Photography

National Geographic’s most-liked Instagram pictures of 2017 are both beautiful and heartbreaking

The devastation wreaked by climate change forms the subtext in many of the images.

It is a heart-wrenching image of the damage wreaked by climate change: an emaciated polar bear in the north of Canada dragging its feet, desperately searching for food in a garbage bin, before lying down, seemingly hours away from its death.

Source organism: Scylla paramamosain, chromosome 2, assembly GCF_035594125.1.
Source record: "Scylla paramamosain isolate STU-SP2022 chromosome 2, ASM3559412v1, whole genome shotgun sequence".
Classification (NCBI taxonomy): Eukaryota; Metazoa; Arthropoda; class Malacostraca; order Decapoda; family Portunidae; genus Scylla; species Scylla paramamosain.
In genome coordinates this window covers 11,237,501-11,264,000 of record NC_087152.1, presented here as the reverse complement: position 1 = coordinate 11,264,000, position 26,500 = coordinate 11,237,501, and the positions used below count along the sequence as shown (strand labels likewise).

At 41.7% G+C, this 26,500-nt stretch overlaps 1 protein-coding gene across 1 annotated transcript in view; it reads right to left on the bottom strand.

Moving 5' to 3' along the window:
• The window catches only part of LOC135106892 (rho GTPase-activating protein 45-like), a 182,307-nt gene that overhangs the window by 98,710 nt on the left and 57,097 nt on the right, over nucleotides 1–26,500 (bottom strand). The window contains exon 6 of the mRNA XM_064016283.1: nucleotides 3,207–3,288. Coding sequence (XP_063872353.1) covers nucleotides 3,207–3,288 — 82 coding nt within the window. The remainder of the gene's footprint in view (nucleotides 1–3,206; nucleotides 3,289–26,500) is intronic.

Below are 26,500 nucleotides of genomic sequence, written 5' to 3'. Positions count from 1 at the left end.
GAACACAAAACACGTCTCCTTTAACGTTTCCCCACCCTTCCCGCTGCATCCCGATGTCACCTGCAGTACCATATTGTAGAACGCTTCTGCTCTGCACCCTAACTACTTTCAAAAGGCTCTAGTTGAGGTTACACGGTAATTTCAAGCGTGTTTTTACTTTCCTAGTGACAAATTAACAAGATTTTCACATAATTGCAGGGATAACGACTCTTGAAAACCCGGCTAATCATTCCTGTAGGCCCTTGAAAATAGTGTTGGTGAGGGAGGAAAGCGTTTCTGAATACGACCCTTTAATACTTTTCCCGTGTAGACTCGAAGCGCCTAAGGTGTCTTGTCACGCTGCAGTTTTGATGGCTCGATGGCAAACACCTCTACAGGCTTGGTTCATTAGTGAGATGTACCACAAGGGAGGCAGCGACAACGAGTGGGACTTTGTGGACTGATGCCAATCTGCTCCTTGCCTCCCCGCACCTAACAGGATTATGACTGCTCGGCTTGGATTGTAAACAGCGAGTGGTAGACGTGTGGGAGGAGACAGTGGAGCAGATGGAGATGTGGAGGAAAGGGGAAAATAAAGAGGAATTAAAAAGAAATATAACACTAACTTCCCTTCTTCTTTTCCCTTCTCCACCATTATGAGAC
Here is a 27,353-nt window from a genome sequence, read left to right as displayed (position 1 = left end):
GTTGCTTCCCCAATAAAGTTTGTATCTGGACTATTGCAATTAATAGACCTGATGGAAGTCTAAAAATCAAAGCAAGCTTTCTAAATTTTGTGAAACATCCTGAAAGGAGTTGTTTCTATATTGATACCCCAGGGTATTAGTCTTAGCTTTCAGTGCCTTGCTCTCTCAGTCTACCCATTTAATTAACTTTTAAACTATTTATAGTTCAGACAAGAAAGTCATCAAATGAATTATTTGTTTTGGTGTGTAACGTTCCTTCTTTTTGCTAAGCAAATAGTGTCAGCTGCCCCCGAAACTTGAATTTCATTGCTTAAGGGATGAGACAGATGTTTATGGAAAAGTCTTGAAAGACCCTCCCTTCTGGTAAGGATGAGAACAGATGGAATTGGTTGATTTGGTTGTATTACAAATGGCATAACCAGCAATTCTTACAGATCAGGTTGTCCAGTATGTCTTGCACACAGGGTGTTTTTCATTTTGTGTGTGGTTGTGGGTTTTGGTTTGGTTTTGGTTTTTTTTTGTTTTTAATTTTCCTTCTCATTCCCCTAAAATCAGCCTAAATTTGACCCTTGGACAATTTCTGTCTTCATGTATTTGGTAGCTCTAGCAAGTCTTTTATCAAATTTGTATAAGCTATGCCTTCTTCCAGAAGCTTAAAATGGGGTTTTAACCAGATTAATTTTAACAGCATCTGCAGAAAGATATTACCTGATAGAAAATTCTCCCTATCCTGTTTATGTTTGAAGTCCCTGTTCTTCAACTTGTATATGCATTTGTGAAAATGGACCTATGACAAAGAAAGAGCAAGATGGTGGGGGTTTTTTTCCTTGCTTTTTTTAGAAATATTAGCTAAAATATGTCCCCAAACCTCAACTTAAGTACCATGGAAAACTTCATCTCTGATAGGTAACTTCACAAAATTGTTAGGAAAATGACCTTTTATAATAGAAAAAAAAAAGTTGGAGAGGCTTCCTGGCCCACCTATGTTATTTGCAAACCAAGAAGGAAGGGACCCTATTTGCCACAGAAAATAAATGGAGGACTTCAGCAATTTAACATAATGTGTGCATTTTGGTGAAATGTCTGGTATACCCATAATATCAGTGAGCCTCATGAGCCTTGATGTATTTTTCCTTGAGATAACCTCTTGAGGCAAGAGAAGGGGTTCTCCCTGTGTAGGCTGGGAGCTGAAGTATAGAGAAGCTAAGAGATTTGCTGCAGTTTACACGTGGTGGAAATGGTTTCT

The photograph, along with an emotional video, was shot by Cristina Mittermeier and Paul Nicklen on Somerset Island, now an ice-less land. Explaining their inability to help the starving animal, the photographers said that it would have needed hundred pounds of meat to survive. So what they did instead “was push through our tears, knowing that this footage was going to help connect a global audience to the biggest issue facing us as a species today”.

Mittermeier and Nicklen’s image is among 18 photographs that were liked the most on National Geographic’s Instagram handle in the year gone by.